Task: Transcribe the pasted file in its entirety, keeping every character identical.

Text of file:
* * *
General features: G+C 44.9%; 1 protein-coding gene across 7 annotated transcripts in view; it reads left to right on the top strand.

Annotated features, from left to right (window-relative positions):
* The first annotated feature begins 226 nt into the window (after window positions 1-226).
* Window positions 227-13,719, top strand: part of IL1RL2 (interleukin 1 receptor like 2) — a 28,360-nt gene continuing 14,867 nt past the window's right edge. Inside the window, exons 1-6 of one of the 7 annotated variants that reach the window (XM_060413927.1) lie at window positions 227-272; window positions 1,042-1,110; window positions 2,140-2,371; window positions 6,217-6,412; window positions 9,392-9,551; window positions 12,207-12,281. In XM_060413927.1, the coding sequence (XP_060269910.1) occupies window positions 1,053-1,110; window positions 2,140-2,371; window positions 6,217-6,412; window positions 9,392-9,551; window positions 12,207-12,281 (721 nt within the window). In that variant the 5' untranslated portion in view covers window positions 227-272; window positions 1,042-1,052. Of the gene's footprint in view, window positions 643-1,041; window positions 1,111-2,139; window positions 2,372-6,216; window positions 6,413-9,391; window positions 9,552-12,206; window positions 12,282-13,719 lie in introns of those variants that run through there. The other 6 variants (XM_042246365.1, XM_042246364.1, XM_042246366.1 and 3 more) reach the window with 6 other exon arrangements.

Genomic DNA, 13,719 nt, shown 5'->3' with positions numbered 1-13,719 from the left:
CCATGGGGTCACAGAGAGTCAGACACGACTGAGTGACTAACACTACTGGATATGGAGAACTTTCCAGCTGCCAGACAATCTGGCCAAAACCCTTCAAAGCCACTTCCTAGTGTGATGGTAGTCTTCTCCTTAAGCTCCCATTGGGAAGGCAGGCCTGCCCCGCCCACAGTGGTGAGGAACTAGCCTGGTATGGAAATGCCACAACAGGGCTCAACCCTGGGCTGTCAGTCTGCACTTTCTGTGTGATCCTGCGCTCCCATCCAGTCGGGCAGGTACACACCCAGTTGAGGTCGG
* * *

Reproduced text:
General features: G+C 44.9%; 1 protein-coding gene across 7 annotated transcripts in view; it reads left to right on the top strand.

Annotated features, from left to right (window-relative positions):
* The first annotated feature begins 226 nt into the window (after window positions 1-226).
* Window positions 227-13,719, top strand: part of IL1RL2 (interleukin 1 receptor like 2) — a 28,360-nt gene continuing 14,867 nt past the window's right edge. Inside the window, exons 1-6 of one of the 7 annotated variants that reach the window (XM_060413927.1) lie at window positions 227-272; window positions 1,042-1,110; window positions 2,140-2,371; window positions 6,217-6,412; window positions 9,392-9,551; window positions 12,207-12,281. In XM_060413927.1, the coding sequence (XP_060269910.1) occupies window positions 1,053-1,110; window positions 2,140-2,371; window positions 6,217-6,412; window positions 9,392-9,551; window positions 12,207-12,281 (721 nt within the window). In that variant the 5' untranslated portion in view covers window positions 227-272; window positions 1,042-1,052. Of the gene's footprint in view, window positions 643-1,041; window positions 1,111-2,139; window positions 2,372-6,216; window positions 6,413-9,391; window positions 9,552-12,206; window positions 12,282-13,719 lie in introns of those variants that run through there. The other 6 variants (XM_042246365.1, XM_042246364.1, XM_042246366.1 and 3 more) reach the window with 6 other exon arrangements.

Genomic DNA, 13,719 nt, shown 5'->3' with positions numbered 1-13,719 from the left:
CCATGGGGTCACAGAGAGTCAGACACGACTGAGTGACTAACACTACTGGATATGGAGAACTTTCCAGCTGCCAGACAATCTGGCCAAAACCCTTCAAAGCCACTTCCTAGTGTGATGGTAGTCTTCTCCTTAAGCTCCCATTGGGAAGGCAGGCCTGCCCCGCCCACAGTGGTGAGGAACTAGCCTGGTATGGAAATGCCACAACAGGGCTCAACCCTGGGCTGTCAGTCTGCACTTTCTGTGTGATCCTGCGCTCCCATCCAGTCGGGCAGGTACACACCCAGTTGAGGTCGG